BackStory

The American History Podcast

A Program Of Virginia Foundation for the Humanities

Listen
Connect
Newsletter

Pull Yourself Up By Your Bootstraps

An image of Tuskegee Institute, Tuskegee, Ala., April 5th, 1918. Source: Library of Congress

Tuskegee Institute, Tuskegee, Ala., April 5th, 1918. Source: Library of Congress

 

On September 18th, 1895, Booker T. Washington delivered  a speech calling for racial co-operation in front of a predominantly white crowd at the Cotton States and International Exposition in Atlanta, Georgia. This address, now known as the “Atlanta Compromise,” was given at a time when race-related terrorism and oppression against African-Americans was at an all time high.

“In all things purely social,” Washington proclaimed, “(blacks and whites) can be as separate as the fingers, yet one as the hand in all things essential to mutual progress.” Although Washington did not explicitly call for complete political and social equality, he did encourage greater acceptance of blacks, who constituted 12 percent of the U.S. Population (and a third of the Southern states), into the Southern workforce.

In 1881, Washington founded the Tuskegee Institute in Alabama, one of the primary institutions for the vocational training of Southern blacks. The Institute was initially formed as a school to train black teachers. It was the brainchild of Lewis Adams, a former slave with no formal education, who nevertheless rose to become a leader of the Macon County African-American community. Adams and George Campbell, a banker and former slaveholder, were committed to black education and hired the young Booker T. Washington as the school’s first teacher.

Washington imbued in the Institute a philosophy of self-reliance and racial-uplift through labor. Under Washington’s leadership, the Tuskegee Institute trained students in education and trade skills related to farming and construction. Students planted their own food and constructed many of the Institute’s early buildings as the school grew from a single abandoned chapel to the size of a plantation of over 2,200 acres by 1906. Washington also brought several important African-American professionals into Tuskegee, notably botanist and inventor George Washington Carver, and architects David A. Williston and Robert Taylor.

An image of African American students in mattress-making class, Tuskegee Institute, Tuskegee, Ala., 1902. Source: Library of Congress

African American students in mattress-making class, Tuskegee Institute, Tuskegee, Ala., 1902. Source: Library of Congress

Despite his efforts, Washington was not without critics in the black community, including Ida B. Wells-Barnett, a journalist and early leader of the civil rights movement. Wells-Barnett argued that Washington’s ideas would lead to higher rates of lynching and white-on-black terrorism in the South, a phenomenon that was increasingly widespread between the 1890s and 1910s.

In her 1899 report “Lynch Law in Georgia,” Wells-Barnett also claimed that the lynching-culture of various Southern states was not rooted in a need to respond to increases in black crime. Instead, lynchings were often premeditated and committed out of a dissatisfaction with the competitive threat posed by successful black business people, many of whom were also politically active.

Booker T. Washington died in 1915 and was buried on the school’s grounds. With the advent of World War II, and the migration of millions of blacks North,  Tuskegee Institute abandoned its agricultural programs. Instead, it developed a program with the U.S. Army Air Corps to train black pilots, known as the Tuskegee Airmen.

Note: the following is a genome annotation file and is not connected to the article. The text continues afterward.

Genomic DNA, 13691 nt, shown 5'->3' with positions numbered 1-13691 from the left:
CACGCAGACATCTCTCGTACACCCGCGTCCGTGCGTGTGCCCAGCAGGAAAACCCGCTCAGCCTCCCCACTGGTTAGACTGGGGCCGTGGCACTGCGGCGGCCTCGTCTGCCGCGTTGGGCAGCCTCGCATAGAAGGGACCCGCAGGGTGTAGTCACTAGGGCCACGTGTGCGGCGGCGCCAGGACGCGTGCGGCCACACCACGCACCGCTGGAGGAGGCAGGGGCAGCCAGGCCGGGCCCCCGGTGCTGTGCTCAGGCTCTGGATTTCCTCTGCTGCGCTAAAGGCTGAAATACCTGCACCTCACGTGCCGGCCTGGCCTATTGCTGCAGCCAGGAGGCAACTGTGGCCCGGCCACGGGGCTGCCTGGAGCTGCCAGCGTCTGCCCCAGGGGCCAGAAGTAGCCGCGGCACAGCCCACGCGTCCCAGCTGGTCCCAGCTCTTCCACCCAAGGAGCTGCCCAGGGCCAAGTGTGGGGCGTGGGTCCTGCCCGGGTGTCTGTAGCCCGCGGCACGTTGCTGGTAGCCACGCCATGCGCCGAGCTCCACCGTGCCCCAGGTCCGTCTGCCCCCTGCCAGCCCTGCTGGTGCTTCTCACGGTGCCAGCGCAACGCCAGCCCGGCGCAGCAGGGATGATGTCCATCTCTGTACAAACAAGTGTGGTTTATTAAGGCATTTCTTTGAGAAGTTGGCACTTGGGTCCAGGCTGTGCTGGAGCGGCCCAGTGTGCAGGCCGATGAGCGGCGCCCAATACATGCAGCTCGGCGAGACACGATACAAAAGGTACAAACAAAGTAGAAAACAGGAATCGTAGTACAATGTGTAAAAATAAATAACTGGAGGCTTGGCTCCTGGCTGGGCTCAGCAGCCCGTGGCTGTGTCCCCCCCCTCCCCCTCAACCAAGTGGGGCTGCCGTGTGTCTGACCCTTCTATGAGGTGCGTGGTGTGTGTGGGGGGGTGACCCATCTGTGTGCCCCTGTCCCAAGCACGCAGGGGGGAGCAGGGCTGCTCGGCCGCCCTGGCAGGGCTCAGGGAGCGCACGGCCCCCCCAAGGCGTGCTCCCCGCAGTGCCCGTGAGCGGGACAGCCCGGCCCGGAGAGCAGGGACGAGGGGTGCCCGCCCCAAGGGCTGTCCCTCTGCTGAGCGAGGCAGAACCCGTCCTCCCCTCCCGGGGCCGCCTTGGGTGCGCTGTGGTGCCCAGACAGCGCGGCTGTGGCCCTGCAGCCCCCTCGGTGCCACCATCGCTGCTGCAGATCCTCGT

An image of members of the Army Air Force 332nd Fighter Group in a briefing room, Ramitelli, Italy. March 1945. Source: Library of Congress

Members of the Army Air Force 332nd Fighter Group in a briefing room, Ramitelli, Italy. March 1945. Source: Library of Congress

World War II was the first global conflict to make extensive use of aerial combat, and the Tuskegee Institute’s aviators were famed for the heroism they displayed on the front. The Tuskegee Airmen earned hundreds of air medals, a Distinguished Unit Citation and several silver and bronze stars. African-American men’s willingness to fight and die for their country demonstrated their deep commitment to America – despite their ill-treatment – the gravity of which became realized gradually over the post-war decades, especially during the civil rights movement.  

In 1965, the Tuskegee Institute was designated a national historic landmark. By 1974, Congress authorized the establishment of the Tuskegee Institute National Historic Site, which included Booker T. Washington’s home, and the G.W. Carver Museum.

Today, Washington’s emphasis on practical labor and self-reliance lives on in Tuskegee University’s strong scientific and technical programs. The curriculum has also been expanded to include programs in the liberal arts and Tuskegee University ranks as one of the top Regional Colleges (South) and HBCUs in the country.

An image of a history class, Tuskegee Institute, Tuskegee, Alabama, 1902. Source: Library of Congress

History class, Tuskegee Institute, Tuskegee, Alabama, 1902. Source: Library of Congress


Sources:

National Park Service: Tuskegee Institute

Where to educate, 1898-1899; a guide to the best private schools, higher institutions of learning, etc., in the United States

Tuskegee Institute–Training Leaders

Patriotism Crosses the Color Line: African Americans in World War II

Tuskegee Airmen History

U.S. News: Tuskegee University

Learn more about the history of American work ethic by listening to BackStory’s episode, “Nose To The Grindstone

Media Contact:

Diana Williams
BackStory Digital Editor & Strategist
434-924-6894
dianaw@virginia.edu